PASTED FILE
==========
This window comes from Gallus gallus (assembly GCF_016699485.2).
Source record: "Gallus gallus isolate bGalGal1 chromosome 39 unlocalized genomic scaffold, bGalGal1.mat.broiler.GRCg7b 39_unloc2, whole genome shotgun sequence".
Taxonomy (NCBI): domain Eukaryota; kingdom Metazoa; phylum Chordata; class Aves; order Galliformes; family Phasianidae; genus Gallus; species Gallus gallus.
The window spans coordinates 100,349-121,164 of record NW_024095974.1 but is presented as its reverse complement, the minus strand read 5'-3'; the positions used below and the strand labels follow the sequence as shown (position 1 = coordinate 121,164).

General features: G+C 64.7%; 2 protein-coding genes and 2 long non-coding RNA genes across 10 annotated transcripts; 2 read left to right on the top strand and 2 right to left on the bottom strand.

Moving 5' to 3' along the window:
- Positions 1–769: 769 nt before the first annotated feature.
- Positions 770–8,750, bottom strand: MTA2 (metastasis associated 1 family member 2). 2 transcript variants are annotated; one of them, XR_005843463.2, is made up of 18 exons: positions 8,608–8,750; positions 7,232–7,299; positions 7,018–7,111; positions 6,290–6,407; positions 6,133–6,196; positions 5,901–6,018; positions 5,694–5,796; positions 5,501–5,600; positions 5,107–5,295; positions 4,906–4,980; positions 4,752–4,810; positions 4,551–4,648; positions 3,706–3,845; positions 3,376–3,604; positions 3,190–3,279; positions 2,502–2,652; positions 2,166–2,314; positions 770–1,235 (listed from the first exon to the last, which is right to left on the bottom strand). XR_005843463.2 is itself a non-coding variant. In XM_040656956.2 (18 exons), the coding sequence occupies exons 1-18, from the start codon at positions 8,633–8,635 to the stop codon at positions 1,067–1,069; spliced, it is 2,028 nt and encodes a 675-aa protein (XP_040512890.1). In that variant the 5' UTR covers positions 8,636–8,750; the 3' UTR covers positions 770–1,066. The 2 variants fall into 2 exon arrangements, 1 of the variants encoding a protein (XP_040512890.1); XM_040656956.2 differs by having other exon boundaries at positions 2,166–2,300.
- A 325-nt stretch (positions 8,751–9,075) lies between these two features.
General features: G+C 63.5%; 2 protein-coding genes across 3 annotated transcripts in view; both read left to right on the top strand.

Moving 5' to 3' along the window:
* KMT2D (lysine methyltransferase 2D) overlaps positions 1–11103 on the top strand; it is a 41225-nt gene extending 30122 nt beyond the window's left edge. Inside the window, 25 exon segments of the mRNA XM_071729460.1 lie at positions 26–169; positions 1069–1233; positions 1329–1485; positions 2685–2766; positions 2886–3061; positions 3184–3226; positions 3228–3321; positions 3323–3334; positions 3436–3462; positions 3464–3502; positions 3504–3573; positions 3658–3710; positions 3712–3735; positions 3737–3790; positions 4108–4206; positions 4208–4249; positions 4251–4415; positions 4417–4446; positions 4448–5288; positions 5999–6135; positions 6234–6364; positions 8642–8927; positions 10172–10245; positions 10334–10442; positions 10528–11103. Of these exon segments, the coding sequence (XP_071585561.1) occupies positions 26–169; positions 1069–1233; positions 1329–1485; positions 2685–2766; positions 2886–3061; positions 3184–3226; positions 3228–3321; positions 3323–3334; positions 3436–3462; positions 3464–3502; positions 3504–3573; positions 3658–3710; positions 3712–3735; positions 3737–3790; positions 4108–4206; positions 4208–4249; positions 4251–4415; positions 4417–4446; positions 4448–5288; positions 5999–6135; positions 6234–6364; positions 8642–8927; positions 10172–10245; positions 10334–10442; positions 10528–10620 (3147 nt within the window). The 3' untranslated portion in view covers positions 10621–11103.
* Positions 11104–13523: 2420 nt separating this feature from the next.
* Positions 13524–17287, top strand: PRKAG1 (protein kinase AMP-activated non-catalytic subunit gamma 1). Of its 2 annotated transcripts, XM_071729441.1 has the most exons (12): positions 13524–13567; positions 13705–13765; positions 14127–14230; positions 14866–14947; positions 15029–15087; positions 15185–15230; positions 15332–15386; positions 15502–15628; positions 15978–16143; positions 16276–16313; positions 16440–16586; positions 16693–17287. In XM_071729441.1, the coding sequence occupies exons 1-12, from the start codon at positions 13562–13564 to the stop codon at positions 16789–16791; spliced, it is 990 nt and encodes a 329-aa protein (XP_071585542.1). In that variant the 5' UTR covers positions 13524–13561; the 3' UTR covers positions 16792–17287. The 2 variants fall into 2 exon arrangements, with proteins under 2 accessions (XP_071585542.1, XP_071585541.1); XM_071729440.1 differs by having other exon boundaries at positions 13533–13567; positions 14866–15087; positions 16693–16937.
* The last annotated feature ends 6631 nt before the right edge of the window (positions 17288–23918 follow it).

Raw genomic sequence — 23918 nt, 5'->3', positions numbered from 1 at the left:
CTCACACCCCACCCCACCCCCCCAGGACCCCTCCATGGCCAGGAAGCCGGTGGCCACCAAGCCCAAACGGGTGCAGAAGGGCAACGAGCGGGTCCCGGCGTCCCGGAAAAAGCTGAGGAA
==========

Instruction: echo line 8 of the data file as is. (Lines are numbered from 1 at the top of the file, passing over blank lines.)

- Positions 770–8,750, bottom strand: MTA2 (metastasis associated 1 family member 2). 2 transcript variants are annotated; one of them, XR_005843463.2, is made up of 18 exons: positions 8,608–8,750; positions 7,232–7,299; positions 7,018–7,111; positions 6,290–6,407; positions 6,133–6,196; positions 5,901–6,018; positions 5,694–5,796; positions 5,501–5,600; positions 5,107–5,295; positions 4,906–4,980; positions 4,752–4,810; positions 4,551–4,648; positions 3,706–3,845; positions 3,376–3,604; positions 3,190–3,279; positions 2,502–2,652; positions 2,166–2,314; positions 770–1,235 (listed from the first exon to the last, which is right to left on the bottom strand). XR_005843463.2 is itself a non-coding variant. In XM_040656956.2 (18 exons), the coding sequence occupies exons 1-18, from the start codon at positions 8,633–8,635 to the stop codon at positions 1,067–1,069; spliced, it is 2,028 nt and encodes a 675-aa protein (XP_040512890.1). In that variant the 5' UTR covers positions 8,636–8,750; the 3' UTR covers positions 770–1,066. The 2 variants fall into 2 exon arrangements, 1 of the variants encoding a protein (XP_040512890.1); XM_040656956.2 differs by having other exon boundaries at positions 2,166–2,300.